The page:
Northlanders (Book One of Sven the Returned)
To summarize this book very briefly, it takes a story of culture meeting culture via the galleys, which is at least as old as the version told in Ben-Hur (though Rafael Sabatini and Rosemary Sutcliffe added great variation to the genre) and throws that into Beowulf with a lot more sex and swearing. Violence will always be paramount to this kind of story, for the ancient world since Gibbon has been the site of the nasty and brutish (and lives are short and life is cheap in Northlanders). I have mixed feelings about it. I am in no way an expert on the Vikings or this period; in fact, most of my knowledge stems from reading some Norse mythology and having read Beowulf and seen the film Beowulf and Grendel (which shares a lot, tonally, with Northlanders). Perhaps it all comes down the bias which our (Christianized, at least by tradition) English-speaking culture looks back at the Norse, but their culture seems not only alien to me, but not something I can really relate to. This split is easily recognizable to anyone who reads Beowulf, given that you can easily pick out the sections that seem to have been revised by a Christian and those that have escaped the censor. This dichotomy was explored to some extent in Beowulf and Grendel, but it does not really come to play in Northlanders.
Which is interesting, given it is set in 980 A.D., which is some 200 years after the civilized Ireland presented in the Sister Fidelma mysteries. For a woman, Viking society (at least as presented in Northlanders) seems unappealing. Yet, if you’re a man reading a comic book, perhaps you don’t think about that. The cover proclaims, “Vikings finally done right,” and I can see the writer, Brian Wood, striving to present the mindset of a culture who believes you have to die with a sword in your hand to reach Valhalla. He also throws a curveball by giving a hero whose philosophy, if he had one, might be described as Epicurean; he is not religious. He’s a bit of a prick, really, though his personality and culpability do improve by the end of the book. So, with a hero like this and a setting of the vicious, unforgiving, violence-drenched Orkney Isles of the 10th century, how can I find anything good to say about this?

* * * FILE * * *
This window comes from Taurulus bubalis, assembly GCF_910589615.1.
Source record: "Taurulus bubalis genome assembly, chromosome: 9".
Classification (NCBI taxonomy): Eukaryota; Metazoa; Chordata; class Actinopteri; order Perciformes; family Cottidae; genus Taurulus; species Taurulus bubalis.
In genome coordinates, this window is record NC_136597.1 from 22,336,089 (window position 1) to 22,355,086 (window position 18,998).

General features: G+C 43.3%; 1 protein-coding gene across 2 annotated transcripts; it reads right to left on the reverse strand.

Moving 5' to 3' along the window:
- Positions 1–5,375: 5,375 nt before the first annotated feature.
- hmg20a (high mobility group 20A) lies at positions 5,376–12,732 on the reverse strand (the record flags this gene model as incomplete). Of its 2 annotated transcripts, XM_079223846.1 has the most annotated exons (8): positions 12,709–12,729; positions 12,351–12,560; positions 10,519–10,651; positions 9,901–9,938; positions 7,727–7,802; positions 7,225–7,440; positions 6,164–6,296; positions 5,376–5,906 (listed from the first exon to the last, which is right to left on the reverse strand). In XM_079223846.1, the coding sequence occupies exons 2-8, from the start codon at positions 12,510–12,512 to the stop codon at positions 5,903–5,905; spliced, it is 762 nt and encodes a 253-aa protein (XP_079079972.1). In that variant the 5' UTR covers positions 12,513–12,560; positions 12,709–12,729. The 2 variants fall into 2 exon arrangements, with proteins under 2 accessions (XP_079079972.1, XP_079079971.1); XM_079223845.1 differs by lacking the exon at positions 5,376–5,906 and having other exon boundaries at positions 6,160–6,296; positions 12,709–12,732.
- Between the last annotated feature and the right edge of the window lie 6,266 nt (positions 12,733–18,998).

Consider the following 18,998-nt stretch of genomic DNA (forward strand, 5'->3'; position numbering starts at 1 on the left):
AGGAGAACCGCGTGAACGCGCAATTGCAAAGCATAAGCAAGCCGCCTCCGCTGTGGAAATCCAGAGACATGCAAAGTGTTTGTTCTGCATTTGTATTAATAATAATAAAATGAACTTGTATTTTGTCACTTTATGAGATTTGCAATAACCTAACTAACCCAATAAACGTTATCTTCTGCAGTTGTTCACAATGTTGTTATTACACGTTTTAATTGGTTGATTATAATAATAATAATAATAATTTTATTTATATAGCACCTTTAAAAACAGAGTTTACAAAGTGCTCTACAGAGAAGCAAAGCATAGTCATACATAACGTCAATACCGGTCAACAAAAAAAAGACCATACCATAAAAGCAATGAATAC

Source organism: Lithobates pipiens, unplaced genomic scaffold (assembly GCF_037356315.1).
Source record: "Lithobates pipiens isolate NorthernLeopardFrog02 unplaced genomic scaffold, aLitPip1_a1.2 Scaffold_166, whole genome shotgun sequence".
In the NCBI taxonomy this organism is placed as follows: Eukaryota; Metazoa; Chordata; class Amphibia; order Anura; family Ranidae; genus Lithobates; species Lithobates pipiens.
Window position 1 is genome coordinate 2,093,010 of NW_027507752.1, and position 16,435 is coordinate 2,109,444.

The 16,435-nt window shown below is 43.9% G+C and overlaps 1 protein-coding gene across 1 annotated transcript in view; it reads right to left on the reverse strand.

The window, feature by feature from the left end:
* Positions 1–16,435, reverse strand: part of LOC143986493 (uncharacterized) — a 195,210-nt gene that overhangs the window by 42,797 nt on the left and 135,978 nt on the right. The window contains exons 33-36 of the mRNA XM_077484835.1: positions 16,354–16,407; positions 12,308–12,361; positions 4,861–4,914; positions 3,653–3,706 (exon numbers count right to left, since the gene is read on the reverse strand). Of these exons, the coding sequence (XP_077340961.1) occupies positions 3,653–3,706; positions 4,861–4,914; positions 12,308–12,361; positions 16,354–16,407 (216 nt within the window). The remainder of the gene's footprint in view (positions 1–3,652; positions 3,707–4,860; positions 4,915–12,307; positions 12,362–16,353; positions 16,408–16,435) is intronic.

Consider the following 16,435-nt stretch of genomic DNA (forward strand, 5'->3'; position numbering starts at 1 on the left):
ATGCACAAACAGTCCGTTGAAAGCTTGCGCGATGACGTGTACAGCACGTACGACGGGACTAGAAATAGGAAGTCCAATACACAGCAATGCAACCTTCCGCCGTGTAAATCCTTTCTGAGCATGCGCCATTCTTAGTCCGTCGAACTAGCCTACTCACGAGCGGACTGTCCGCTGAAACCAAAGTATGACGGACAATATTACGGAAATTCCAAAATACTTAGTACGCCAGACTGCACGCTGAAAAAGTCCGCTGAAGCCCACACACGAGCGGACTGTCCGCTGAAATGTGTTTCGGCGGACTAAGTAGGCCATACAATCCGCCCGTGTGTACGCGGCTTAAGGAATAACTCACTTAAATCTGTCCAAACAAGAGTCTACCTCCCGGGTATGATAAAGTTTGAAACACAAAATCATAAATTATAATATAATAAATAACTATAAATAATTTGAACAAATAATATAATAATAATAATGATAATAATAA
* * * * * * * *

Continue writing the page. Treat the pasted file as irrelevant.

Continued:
Well, it’s the addition of the galley story that opens up the world to a vision beyond just the Norse. Sven is of a lordly family from Grimness in Orkney, but runs away, is captured to row in a galley, makes it to Constantinople, and living on his wits and his proven fighting skills, helps run a merchant business with Zoe, until his return to his home and his prolonged battle with his uncle (and usurper, the irredeemable Gorm). In an interesting reversal to Ivanhoe, Thora, the blonde-haired woman at court who Sven left behind, has had to survive in the same way Ulrike, in that book, had to; by prostituting herself, and is desperate for Sven to take her away. He treats her badly, and it’s interesting that the only way a companionate relationship can be managed is with Enna, a Scottish archer and islander, the last surviving Briton from the island, and an outsider to his culture. She is easily my favorite character from the book, although their relationship, at first built on convenience, reminds me of the unorthodox one between Grendel and Selma in Beowulf and Grendel.
Saxons are brought in at the end to unite the Norsemen. Despite what the back cover says—“this pivotal time in history, when Christianity was replacing paganism”—this is not something really explored. Perhaps more is said about it in the following volumes of the story. I think for my part I would read on, but with caution. It’s the kind of book I have to hold at arm’s length rather than clasp to my bosom.
The art is provided by Davide Gianfelice and is very good, excelling at action shots but also the moody pages of panels illustrating exotic climes; they are as memorable as Sturla Gunnarsson’s cinematography of Iceland in Beowulf and Grendel.